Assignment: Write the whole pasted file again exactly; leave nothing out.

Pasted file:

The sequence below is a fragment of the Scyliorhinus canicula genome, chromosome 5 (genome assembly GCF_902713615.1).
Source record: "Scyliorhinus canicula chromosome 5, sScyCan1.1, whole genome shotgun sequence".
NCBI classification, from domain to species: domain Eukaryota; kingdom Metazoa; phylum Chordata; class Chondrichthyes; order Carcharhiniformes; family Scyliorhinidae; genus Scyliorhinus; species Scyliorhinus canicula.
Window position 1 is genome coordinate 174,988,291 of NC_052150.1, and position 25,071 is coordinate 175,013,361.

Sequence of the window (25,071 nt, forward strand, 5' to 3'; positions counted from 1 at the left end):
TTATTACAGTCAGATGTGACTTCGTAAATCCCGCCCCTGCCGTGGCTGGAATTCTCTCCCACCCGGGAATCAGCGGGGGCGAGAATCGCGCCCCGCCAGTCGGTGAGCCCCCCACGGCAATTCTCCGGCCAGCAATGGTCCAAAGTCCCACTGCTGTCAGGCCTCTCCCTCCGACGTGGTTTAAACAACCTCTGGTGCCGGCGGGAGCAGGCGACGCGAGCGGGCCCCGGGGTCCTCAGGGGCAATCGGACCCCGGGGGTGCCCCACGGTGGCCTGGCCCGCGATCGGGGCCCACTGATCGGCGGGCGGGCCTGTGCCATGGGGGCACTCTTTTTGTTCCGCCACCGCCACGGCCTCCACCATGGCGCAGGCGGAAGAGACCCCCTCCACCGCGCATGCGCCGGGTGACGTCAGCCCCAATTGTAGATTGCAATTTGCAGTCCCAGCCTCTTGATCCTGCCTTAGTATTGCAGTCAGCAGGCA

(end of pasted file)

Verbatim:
The sequence below is a fragment of the Scyliorhinus canicula genome, chromosome 5 (genome assembly GCF_902713615.1).
Source record: "Scyliorhinus canicula chromosome 5, sScyCan1.1, whole genome shotgun sequence".
NCBI classification, from domain to species: domain Eukaryota; kingdom Metazoa; phylum Chordata; class Chondrichthyes; order Carcharhiniformes; family Scyliorhinidae; genus Scyliorhinus; species Scyliorhinus canicula.
Window position 1 is genome coordinate 174,988,291 of NC_052150.1, and position 25,071 is coordinate 175,013,361.

Sequence of the window (25,071 nt, forward strand, 5' to 3'; positions counted from 1 at the left end):
TTATTACAGTCAGATGTGACTTCGTAAATCCCGCCCCTGCCGTGGCTGGAATTCTCTCCCACCCGGGAATCAGCGGGGGCGAGAATCGCGCCCCGCCAGTCGGTGAGCCCCCCACGGCAATTCTCCGGCCAGCAATGGTCCAAAGTCCCACTGCTGTCAGGCCTCTCCCTCCGACGTGGTTTAAACAACCTCTGGTGCCGGCGGGAGCAGGCGACGCGAGCGGGCCCCGGGGTCCTCAGGGGCAATCGGACCCCGGGGGTGCCCCACGGTGGCCTGGCCCGCGATCGGGGCCCACTGATCGGCGGGCGGGCCTGTGCCATGGGGGCACTCTTTTTGTTCCGCCACCGCCACGGCCTCCACCATGGCGCAGGCGGAAGAGACCCCCTCCACCGCGCATGCGCCGGGTGACGTCAGCCCCAATTGTAGATTGCAATTTGCAGTCCCAGCCTCTTGATCCTGCCTTAGTATTGCAGTCAGCAGGCA